Larimar case to be heard March 2020 | THE DAILY HERALD


Eldon “Peppie” Sulvaran is the lawyer for Theodore Heyliger and his stepfather G.H.W.P. in the “Larimar” investigation.


PHILIPSBURG–The hearings in the “Larimar” investigation involving corruption, money-laundering and payment of bribes to a public official and civil servants in St. Maarten by construction companies to be awarded big projects will be taking place March 9-13, 2020, the Court of First Instance announced during Friday’s preliminary hearing.

  Suspects in this case are Dutch consultant R.M., suspended Member of Parliament (MP) Theodore Heyliger and his stepfather G.H.W.P., as well as R.J.E. and former Windward Roads Director J.B.

  R.M. is the crown witness in this case as well as one of the main suspects. He is charged with the alleged bribery of then-Minister of Public Housing, Spatial Planning, Environment and Infrastructure Heyliger in 2011.

  Heyliger is accused of receiving approximately US $4 million in total over a period of 15 years while holding public office as a minister, an island council member or a member of parliament.

  He is suspected of having used his influence to facilitate the awarding of one or more public-works contracts to Windward Roads, dredging company Devcon TCI Ltd., Volker Construction International BV, and Volker Stevin Caribbean NV in return. The Volker payments were allegedly in connection with the building of the causeway bridge.

  Former director of Windward Roads B.V. and co-suspect B. also faces an extensive list of charges, including the payment of in total some $1.8 million, and repairs done to Heyliger’s private home to the tune of NAf. 135,292 to be awarded one or more public construction projects.

  1. is also accused of falsifying numerous invoices between 2013 and 2015 to pay a number of companies a total of $627,726 for fictitious work never carried out on behalf of Windward Roads.

  Suspects E. and P. are charged with fraud in connecting connection with the sale of a piece of land, the so-called “Mullen property.”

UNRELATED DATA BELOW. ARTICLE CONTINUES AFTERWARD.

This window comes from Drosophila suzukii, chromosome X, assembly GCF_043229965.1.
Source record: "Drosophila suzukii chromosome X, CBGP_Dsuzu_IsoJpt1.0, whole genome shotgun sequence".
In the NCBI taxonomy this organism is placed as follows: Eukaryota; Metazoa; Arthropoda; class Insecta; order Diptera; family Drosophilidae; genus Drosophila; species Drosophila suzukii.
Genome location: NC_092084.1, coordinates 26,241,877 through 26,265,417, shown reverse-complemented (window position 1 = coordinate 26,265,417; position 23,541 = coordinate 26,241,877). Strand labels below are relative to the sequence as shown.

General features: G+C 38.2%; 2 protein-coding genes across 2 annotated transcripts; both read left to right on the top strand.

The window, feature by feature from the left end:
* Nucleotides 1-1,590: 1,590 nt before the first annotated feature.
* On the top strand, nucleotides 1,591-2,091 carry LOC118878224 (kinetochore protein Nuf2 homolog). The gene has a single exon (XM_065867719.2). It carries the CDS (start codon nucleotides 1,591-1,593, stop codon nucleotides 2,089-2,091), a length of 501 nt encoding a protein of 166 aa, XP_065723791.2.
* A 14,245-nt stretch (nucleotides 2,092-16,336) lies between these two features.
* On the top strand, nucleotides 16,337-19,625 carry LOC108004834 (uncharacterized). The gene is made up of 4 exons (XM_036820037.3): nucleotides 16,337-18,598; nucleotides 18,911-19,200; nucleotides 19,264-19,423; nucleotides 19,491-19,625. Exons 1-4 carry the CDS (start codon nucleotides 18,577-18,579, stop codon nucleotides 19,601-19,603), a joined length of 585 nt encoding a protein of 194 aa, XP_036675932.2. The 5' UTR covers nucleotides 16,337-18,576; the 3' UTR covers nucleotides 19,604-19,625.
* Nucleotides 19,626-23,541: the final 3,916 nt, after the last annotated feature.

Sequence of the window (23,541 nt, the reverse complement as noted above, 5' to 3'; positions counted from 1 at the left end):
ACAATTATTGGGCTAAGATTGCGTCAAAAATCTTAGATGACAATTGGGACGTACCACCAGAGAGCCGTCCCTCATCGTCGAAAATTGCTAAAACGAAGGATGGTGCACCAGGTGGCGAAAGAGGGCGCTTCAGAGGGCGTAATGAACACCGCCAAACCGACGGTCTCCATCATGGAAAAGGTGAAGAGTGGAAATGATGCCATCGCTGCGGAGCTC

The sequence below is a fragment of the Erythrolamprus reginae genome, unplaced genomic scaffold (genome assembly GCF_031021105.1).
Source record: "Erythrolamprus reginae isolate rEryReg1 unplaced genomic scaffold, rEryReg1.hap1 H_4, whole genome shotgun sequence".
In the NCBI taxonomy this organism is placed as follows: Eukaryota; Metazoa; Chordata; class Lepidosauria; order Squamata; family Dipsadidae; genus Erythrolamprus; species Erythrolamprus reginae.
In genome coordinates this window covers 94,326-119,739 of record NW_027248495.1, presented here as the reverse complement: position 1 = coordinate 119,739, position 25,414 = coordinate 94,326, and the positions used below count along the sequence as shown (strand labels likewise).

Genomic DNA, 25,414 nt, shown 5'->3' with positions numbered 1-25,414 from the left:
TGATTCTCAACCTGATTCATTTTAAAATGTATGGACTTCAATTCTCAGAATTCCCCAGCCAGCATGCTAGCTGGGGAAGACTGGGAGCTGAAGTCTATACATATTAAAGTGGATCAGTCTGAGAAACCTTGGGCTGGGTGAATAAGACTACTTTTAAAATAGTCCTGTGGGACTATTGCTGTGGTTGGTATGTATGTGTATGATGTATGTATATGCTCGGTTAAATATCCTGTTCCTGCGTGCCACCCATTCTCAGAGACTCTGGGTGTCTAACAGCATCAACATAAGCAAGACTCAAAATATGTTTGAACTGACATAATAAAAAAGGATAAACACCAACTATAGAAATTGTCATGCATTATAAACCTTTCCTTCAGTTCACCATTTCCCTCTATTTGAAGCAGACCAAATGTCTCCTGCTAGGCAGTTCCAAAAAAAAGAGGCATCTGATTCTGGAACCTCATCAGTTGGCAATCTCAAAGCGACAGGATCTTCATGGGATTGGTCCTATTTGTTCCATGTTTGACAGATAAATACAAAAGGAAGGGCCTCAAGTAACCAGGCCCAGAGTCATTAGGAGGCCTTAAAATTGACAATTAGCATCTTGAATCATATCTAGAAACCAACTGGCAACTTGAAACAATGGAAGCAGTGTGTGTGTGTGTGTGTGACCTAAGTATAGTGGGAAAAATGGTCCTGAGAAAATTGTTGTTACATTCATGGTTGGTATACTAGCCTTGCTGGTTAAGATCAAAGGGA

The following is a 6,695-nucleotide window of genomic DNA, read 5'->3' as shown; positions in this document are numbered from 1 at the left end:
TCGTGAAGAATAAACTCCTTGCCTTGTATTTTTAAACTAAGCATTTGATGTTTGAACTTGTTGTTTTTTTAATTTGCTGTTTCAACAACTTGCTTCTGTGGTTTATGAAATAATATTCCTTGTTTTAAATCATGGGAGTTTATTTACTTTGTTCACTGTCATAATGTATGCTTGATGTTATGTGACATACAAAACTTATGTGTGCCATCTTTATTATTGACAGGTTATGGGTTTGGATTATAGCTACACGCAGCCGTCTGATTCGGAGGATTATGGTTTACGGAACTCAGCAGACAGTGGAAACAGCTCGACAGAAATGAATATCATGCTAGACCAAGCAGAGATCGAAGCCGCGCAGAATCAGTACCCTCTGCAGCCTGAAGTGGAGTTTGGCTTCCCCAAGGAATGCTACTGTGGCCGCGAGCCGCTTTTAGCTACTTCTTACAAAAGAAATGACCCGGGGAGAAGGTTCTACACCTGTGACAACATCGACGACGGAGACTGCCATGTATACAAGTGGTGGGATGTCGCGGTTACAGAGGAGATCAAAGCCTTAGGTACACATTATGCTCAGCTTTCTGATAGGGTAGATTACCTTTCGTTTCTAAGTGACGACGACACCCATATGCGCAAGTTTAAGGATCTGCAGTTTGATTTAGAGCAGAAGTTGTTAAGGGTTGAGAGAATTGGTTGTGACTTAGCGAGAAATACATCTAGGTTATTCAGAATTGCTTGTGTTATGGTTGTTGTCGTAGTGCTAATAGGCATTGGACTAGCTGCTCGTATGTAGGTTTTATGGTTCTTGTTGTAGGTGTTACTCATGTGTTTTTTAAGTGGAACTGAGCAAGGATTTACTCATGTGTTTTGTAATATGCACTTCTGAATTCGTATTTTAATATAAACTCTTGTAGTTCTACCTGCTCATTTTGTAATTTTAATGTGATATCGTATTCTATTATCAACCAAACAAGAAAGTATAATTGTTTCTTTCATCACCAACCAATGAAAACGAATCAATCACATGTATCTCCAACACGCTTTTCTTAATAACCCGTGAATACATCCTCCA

Crown witness

  Witnesses for the defence are scheduled to be heard by an investigating judge early November. During the first preliminary hearing, which was held in May, the judge approved eight witnesses to be heard by the defence team, including major witness M. who was to appear personally in Court to answer questions from the defence.

  On Friday, the Prosecutor called on the Court to reconsider, as M. had been transferred from the Pointe Blanche prison to the Netherlands late 2017/early 2018 for safety reasons.

  Since his release from pre-trial detention M. is under a system of “surveillance and security,” the Prosecutor said, which means that if he would have to be transferred to St. Maarten for five to seven days to testify in his case, “severe” security measures would have to be taken for his protection.

  1. would have to reside in a protected area in or near St. Maarten, he would have to be transported to and from the Courthouse in an armoured car with a police escort, and extra security measures, such as security gates, would have to be taken in the Courthouse and in its surroundings.

  Hearing M. as a crown witness in this case would pose a risk, and if someone would want to harm M. this would not only put him at risk but also others in the courtroom, including his co-suspects, their lawyers and the public, the Prosecutor cautioned.

  A Dutch lawyer of a crown witness was shot dead last month. In response to the fatal incident the Prosecutor’s Office in the Netherlands has tightened security measures for the protection of crown witnesses.

  As M.’s lawyer is also concerned about the safety of his “very frail” client, the Prosecutor suggested two alternatives for the hearing of suspect M.: via video-conferencing, or by a visiting committee from St. Maarten consisting of the judge, the Prosecutor and the defence. “The suspect could be heard in the Netherlands in a much safer way,” was the Prosecutor’s conclusion.

  Heyliger’s lawyer Eldon “Peppie” Sulvaran insisted that M. should be heard in St. Maarten, just as the other suspects in this case.

  “M. is the main suspect. … He put more than 15 million in his pocket. He is being put up in a hotel, receives three million and has homes in the Netherlands, French St. Martin and Spain. We do not want money, but we do not want Heyliger to be locked up,” Sulvaran said in stating that M. did not deserve any “preferential treatment.”

  The judge did not immediately decide on the matter but said he will present his decision on the Prosecutor’s request on November 14.


Medical experts

  To the defence’s dismay, the Prosecutor also called on the Court to appoint an independent medical expert to ascertain Heyliger’s fitness for detention.

  Heyliger’s three-month pre-trial detention was suspended in May due to his health condition. A tumour was found in one of his kidneys, which was surgically removed in the United States. Sulvaran informed the Court on Friday that his client would have to return to the United States for additional surgery in January 2020.

  The Prosecutor’s Office said it did not have the intention to put Heyliger behind lock and key again, but said this could be a possibility at the end of these legal proceedings.

  The Judge dismissed the request to appoint a medical expert, as he said there was “no reason to doubt Heyliger’s health status.”

Source: The Daily Herald